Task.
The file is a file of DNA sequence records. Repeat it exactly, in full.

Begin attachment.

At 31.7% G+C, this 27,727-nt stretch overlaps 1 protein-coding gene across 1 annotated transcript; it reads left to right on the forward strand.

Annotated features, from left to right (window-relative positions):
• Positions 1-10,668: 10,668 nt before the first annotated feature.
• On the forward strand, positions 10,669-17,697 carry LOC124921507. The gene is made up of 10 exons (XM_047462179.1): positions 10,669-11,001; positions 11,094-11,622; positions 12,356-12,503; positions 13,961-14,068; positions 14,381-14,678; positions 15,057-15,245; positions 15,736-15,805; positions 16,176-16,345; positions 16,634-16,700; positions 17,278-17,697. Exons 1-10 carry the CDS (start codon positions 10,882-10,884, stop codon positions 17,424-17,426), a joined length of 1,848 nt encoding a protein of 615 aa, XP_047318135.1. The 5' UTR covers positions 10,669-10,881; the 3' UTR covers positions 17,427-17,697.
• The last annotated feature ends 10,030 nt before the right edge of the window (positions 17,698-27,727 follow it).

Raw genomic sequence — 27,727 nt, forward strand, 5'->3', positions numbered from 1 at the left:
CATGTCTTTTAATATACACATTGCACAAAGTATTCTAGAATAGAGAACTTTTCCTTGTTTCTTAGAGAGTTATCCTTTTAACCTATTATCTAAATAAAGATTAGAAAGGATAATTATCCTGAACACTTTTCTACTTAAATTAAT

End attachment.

At 31.7% G+C, this 27,727-nt stretch overlaps 1 protein-coding gene across 1 annotated transcript; it reads left to right on the forward strand.

Annotated features, from left to right (window-relative positions):
• Positions 1-10,668: 10,668 nt before the first annotated feature.
• On the forward strand, positions 10,669-17,697 carry LOC124921507. The gene is made up of 10 exons (XM_047462179.1): positions 10,669-11,001; positions 11,094-11,622; positions 12,356-12,503; positions 13,961-14,068; positions 14,381-14,678; positions 15,057-15,245; positions 15,736-15,805; positions 16,176-16,345; positions 16,634-16,700; positions 17,278-17,697. Exons 1-10 carry the CDS (start codon positions 10,882-10,884, stop codon positions 17,424-17,426), a joined length of 1,848 nt encoding a protein of 615 aa, XP_047318135.1. The 5' UTR covers positions 10,669-10,881; the 3' UTR covers positions 17,427-17,697.
• The last annotated feature ends 10,030 nt before the right edge of the window (positions 17,698-27,727 follow it).

Raw genomic sequence — 27,727 nt, forward strand, 5'->3', positions numbered from 1 at the left:
CATGTCTTTTAATATACACATTGCACAAAGTATTCTAGAATAGAGAACTTTTCCTTGTTTCTTAGAGAGTTATCCTTTTAACCTATTATCTAAATAAAGATTAGAAAGGATAATTATCCTGAACACTTTTCTACTTAAATTAAT